How can I describe Shrike? Imagine you are a terrible person and you fed an owl steroids for several years, and you made it watch violent 1980s action movies all night and you maybe made it sleep in a tank filled with plutonium so it got all weird and radioactive. If you're picturing a giant muscular owl with a wingspan the length of a Routemaster and eyes that sometimes glow: that's Shrike.
Assassin's Creed 3 Remastered arrives on Switch after a month's delay, but the question it poses is simple: is this truly a remaster? Based on close comparisons, its visual feature set is more in line with the original last-gen releases - lacking the new rendering features of the PS4, PC and Xbox One versions. Equally problematic is the fact that this release is delivered via a 13.6GB install, down from the 45GB on PS4. Clearly, cuts have been made on Switch - but where? And to what extent does it impact the overall experience?
Let's discuss the positives first. The big surprise is that this game does run at a native 1920x1080 while running docked to a TV. Dynamic resolution can't be fully ruled out, but that's the fixed resolution result I get from every sample. It represents a huge boost over Wii U's native 720p, and brings it up to the level of base PS4 in terms of sheer pixel output. That's not to say it's perfect though: the post anti-aliasing takes away some of the clarity - and it misses dithered elements with lots of sub-pixel detail. Other aspects, like Switch's low-grade ambient occlusion and shadows, introduce shimmer of their own as well. Ultimately, 1080p is a nice plus point, but image quality overall is cut down compared to the other versions.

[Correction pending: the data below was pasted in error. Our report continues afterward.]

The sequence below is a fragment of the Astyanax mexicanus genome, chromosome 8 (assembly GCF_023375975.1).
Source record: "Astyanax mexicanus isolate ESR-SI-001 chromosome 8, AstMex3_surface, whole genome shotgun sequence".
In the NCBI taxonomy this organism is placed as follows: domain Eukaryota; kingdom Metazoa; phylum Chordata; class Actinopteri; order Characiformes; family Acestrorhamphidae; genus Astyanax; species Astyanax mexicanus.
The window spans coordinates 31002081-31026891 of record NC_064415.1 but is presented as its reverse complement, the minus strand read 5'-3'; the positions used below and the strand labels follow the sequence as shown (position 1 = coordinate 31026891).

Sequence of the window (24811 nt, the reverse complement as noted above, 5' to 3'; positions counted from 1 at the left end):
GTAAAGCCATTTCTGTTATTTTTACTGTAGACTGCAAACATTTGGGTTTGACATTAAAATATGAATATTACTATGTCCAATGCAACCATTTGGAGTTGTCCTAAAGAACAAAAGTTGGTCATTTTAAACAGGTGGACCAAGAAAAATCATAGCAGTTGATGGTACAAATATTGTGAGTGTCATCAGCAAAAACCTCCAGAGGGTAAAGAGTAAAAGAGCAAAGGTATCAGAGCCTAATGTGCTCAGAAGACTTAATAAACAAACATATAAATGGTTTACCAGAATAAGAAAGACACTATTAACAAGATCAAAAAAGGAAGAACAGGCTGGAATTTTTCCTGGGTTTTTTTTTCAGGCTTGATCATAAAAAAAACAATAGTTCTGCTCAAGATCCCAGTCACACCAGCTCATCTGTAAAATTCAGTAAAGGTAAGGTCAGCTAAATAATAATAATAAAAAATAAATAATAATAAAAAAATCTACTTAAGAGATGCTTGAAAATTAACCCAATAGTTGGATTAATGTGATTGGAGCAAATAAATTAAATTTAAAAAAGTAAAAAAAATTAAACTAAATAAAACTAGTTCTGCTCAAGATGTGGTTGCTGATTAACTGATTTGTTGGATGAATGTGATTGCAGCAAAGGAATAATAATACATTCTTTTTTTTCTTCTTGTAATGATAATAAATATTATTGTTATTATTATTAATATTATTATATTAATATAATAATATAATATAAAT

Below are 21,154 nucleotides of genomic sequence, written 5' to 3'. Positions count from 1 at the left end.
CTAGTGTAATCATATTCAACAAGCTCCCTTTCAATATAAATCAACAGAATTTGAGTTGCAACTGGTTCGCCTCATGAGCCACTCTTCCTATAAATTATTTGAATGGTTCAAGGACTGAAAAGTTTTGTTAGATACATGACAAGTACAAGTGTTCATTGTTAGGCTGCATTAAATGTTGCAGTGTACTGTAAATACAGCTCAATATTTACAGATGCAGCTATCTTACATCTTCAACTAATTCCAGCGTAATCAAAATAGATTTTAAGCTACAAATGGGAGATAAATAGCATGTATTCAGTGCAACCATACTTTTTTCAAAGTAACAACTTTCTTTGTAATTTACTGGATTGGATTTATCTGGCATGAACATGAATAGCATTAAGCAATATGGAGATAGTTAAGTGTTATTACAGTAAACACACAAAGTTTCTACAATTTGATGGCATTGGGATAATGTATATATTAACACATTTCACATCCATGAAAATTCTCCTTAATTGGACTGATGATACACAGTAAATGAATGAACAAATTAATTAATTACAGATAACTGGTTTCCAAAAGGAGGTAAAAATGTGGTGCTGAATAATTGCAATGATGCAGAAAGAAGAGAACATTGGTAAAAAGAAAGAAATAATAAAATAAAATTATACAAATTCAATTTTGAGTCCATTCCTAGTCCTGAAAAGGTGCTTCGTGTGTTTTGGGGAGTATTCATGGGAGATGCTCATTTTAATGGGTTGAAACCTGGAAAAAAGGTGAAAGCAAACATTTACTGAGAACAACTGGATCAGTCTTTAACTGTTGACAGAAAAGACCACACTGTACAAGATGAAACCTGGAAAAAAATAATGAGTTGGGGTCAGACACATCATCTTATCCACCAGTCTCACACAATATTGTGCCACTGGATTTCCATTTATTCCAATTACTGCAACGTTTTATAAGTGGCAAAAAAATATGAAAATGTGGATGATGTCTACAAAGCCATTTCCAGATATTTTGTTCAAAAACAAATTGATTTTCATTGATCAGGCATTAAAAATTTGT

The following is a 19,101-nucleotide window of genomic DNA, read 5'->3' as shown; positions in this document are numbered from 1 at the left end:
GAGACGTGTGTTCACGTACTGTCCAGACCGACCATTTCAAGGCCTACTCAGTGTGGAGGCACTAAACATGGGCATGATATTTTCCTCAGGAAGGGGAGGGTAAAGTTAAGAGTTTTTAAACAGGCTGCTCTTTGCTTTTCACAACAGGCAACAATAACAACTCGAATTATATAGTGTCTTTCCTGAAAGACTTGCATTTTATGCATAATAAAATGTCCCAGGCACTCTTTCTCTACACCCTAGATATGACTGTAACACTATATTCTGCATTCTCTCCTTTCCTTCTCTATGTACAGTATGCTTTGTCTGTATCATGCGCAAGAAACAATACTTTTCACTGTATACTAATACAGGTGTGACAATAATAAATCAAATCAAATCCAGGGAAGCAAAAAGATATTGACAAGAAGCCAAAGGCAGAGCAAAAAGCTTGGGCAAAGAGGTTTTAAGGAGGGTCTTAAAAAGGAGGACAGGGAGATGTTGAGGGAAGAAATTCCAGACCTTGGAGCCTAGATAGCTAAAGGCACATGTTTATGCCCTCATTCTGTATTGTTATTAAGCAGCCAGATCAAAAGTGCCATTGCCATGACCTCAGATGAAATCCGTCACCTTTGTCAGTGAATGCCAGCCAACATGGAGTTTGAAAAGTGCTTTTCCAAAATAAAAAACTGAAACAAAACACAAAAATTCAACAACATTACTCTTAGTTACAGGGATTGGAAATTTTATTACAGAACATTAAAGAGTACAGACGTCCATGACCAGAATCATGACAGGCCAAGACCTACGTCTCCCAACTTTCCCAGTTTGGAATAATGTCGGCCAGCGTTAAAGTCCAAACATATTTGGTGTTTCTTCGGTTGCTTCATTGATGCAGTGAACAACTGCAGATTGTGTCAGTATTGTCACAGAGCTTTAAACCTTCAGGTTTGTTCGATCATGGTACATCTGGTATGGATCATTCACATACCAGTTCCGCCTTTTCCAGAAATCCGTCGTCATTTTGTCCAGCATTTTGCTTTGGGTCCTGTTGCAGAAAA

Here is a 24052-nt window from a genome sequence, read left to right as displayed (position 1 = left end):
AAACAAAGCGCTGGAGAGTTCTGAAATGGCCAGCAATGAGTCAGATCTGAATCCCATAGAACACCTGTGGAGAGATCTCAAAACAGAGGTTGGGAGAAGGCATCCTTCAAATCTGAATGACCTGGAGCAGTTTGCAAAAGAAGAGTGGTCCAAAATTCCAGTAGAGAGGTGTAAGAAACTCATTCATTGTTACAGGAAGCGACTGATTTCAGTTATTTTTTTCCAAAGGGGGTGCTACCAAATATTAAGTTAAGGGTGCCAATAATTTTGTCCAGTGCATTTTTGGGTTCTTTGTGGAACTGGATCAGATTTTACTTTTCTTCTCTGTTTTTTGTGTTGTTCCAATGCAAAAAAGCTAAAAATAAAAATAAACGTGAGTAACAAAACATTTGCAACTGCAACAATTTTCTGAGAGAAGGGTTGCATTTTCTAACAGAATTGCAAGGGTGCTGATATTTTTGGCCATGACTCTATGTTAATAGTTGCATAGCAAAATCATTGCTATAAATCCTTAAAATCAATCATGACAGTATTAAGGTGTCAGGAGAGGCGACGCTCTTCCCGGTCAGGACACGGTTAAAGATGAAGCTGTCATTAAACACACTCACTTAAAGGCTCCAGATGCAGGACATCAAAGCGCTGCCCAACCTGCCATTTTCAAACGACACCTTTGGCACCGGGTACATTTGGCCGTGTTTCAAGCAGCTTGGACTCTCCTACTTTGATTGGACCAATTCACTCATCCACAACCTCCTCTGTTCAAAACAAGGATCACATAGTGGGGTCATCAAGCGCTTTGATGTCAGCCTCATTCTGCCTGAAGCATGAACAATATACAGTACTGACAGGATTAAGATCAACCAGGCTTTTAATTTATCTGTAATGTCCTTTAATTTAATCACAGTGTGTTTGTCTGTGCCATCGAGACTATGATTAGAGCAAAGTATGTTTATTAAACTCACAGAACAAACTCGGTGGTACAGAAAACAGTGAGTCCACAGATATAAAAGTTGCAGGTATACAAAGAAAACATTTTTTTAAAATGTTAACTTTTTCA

Also impressive is the portable play. Switch delivers a native 720p here, a pixel-perfect match for the screen, while retaining all of the visual detail and fidelity of the docked experience. Barring a step back in texture filtering quality, and a tweak to the resolution of depth of field, you otherwise get the same game on the go. In common with many Switch games, it's actually better suited for the handheld display, with the smaller screen real estate serving to hide some of the game's blemishes.
A Battle.net update has removed the Activision credit for Destiny 2, while Bungie has indicated it will soon be ready to discuss a "new era" for both the game and the developer.
In January 2019, Bungie split from Destiny publisher Activision after eight years of tension between the two companies over the shared world shooter. The deal handed full publishing rights, and this control, of the Destiny franchise to Bungie.
Back when Bungie and Activision were public pals, Destiny 2 launched on Battle.net, sitting alongside Blizzard games such as Overwatch and World of Warcraft. Now the couple has split, Activision is no longer listed as the publisher of Destiny 2. Instead, Bungie is down as both developer and publisher of Destiny 2, which is listed in the "partner games" section with Treyarch's Call of Duty: Black Ops 4.
New Darksiders and Destroy All Humans games look set for E3.
Internet sleuths aligned an image showing THQ Nordic's E3 lineup with comments made by the company's boss to deduce the titles the company is set to announce.
During THQ Nordiq's ill-fated 8Chan AMA, an image was uploaded by an employee of the company showing a list of games to be shown at E3 in June. On the list was Destroy All Humans and Darksiders: Genesis.
Ever play Bloodborne and think, you know what? I wish I could play as the enemies! Well, now there's a mod for that.
Modder Lance McDonald created a mod that lets you play as the enemies in FromSoftware's PlayStation 4 classic. All you have to do is press L3 to take control of a locked-on enemy. Usefully, pressing L1+R1+R3 returns control to the player.
"Pretty happy with this," McDonald tweeted. "It's actually a debugging feature that was removed, I just patched in some sneaky code to access it."